How come when I wear a suit I look like a 10-year old kid playing dress up?
While I realize the universe is likely not waiting breathlessly for one more set of random thoughts on a TV show, I have always been that jackass that likes to bloviate endlessly about TV shows and the like, so let’s do this.
Watching the final episodes of Mad Men I’ve been struck by the way the show repeats patterns in different ways, generally following changes in the characters. In some ways, each of the principles is ending the show on a pitch-perfect note for their characters, the perfectly appropriate ending. Roger has come full-circle as the monied but irrelevant figurehead. Joan, who once advised all the girls to pursue husbands and not get too ahead of themselves, is cut short on her rise to power. Peggy, whose life has been dedicated (to the detriment of everything else) to her career, attacks her new job with gusto. Pete, lusting after executive success, finally gets a job that lives up to his expectations. Betty – sure, Betty is dead, but her final scene showed her back in school, flirting with the boys, like she’d always wanted. While some of the details of these fates are unexpected, you can line them up with Season One’s depiction of these characters.
The perfect example, which I suspect will show up in next week’s finale in some form, is simple enough: Don is running away again. Don Draper, coward, liar, creative force, is once again fleeing his life into the West.
He’s done this before, or tried to. When Pete Campbell threatened to expose him, he tried to run away. When his wife found out about his affairs and his lies and began to assert herself, he fled to California for a long time. Don has always run away, or dreamed of running away. It’s what he does.
The difference is that before, Don ran out of fear. Fear was what drove him, a desire to escape consequences. What’s he running away from here at the end of the season? Not fear: For once he has nothing to fear. He’s secure in his career (or could be), he’s got access to all the best accounts, he’s divorced, rich, and his kids are finally growing up. His relationship with poor Betty was on the upswing. He’s even day-drinking in a modestly controllable manner and hasn’t vomited, passed out, or pissed himself in front of other people in ages!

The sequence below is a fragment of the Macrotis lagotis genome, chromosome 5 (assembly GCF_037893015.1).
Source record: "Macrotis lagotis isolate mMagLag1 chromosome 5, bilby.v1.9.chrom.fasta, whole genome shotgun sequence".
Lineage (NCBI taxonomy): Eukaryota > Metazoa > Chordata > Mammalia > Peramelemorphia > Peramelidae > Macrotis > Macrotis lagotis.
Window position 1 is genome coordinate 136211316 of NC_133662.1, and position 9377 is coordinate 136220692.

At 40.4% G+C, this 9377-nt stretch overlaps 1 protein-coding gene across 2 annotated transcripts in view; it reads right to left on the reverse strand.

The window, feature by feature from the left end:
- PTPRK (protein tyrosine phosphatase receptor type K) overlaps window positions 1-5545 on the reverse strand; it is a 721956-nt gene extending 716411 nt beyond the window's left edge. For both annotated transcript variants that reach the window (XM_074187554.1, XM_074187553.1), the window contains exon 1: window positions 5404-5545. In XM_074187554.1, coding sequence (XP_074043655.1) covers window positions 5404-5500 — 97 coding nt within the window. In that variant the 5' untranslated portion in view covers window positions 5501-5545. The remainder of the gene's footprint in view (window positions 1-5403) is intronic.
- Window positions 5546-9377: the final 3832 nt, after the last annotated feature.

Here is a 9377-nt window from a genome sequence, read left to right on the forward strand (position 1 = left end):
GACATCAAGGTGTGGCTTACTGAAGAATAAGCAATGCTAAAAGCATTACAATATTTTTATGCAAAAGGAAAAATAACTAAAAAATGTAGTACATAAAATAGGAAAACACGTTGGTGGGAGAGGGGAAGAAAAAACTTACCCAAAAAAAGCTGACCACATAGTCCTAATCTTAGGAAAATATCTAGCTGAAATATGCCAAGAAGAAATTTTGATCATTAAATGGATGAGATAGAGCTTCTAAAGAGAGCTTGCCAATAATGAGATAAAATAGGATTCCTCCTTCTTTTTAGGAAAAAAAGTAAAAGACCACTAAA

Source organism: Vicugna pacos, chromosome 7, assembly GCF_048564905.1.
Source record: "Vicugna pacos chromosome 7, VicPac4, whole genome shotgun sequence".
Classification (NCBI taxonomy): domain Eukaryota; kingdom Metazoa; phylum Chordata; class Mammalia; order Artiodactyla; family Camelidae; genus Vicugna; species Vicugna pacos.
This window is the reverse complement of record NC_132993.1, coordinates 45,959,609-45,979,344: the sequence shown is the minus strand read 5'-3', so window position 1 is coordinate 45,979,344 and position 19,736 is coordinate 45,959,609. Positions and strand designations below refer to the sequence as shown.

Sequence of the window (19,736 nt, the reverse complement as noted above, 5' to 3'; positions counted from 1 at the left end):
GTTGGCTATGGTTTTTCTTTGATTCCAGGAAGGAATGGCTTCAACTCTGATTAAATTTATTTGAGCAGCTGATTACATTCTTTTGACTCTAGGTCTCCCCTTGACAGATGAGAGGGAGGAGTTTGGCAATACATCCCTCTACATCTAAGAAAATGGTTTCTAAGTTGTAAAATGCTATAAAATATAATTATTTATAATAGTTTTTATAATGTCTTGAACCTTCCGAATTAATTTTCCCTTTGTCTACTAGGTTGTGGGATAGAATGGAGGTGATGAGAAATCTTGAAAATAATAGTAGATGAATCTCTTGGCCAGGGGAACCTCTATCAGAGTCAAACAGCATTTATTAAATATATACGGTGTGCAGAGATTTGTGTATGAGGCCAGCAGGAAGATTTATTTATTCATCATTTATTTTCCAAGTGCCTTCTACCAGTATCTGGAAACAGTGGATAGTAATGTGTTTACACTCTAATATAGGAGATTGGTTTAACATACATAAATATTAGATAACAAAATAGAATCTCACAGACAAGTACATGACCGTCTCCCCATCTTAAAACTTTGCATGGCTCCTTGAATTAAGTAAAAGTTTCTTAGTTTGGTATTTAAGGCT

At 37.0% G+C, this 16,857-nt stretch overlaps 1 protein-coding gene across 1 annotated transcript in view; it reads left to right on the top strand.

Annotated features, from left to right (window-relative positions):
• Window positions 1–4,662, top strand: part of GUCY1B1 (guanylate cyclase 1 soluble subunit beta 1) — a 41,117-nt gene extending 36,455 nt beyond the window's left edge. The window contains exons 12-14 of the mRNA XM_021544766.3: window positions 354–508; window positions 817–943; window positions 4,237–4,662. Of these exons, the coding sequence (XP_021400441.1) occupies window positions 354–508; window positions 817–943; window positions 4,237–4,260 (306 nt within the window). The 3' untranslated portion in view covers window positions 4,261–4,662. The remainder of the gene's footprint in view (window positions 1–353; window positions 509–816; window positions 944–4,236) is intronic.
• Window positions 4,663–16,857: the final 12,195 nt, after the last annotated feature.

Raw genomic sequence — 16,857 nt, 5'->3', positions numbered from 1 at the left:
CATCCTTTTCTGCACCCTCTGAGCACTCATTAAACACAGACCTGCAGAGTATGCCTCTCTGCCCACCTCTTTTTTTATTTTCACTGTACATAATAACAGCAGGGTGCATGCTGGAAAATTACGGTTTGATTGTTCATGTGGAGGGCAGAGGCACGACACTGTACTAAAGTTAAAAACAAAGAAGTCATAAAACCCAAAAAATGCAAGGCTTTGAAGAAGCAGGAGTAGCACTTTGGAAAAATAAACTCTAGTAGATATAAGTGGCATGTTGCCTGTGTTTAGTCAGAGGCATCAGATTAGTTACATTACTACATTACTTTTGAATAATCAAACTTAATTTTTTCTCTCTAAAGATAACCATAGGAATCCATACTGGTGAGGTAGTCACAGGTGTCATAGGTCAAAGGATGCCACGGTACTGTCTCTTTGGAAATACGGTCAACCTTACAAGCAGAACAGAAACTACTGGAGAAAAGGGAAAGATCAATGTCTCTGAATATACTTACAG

You could argue that he runs out of fear, that what inspires him to run is actually the sight of all those other Creative Directors, the competition. Maybe Don is terrified he’s lost “it” and can’t compete. Instead of a big fish in a small pond, he’s suddenly a guppy, and he runs in terror. The clue, for me, is the shot of the plane that captures Don’s attention right before he flees. It’s not fear. He looks around and realizes he has no desire to do this work any more.
No, Don’s running for other reasons, finally. He sits in a boring meeting and realizes he’s no longer the Golden Boy, he’s one of dozens of Creative Directors. He’s a cog. And he’s bored. So he does what I think anyone with an office job has dreamed of doing: He walks out of a meeting, away from millions of dollars, gives away his car, and seems happy about it all. Just walks out. Because it’s not fear, for once. He’s just ready to move on.
This is why I’ve really enjoyed the show. It’s thoughtful, and while it could be occasionally obvious in its metaphors, and sometimes a bit plodding with self-seriousness, it’s one of the few TV shows I’ve ever seen that explores themes and patterns over the course of the entire show, and not just for a brief episode arc. Don’s a runner, so he runs – but not always for the same reasons.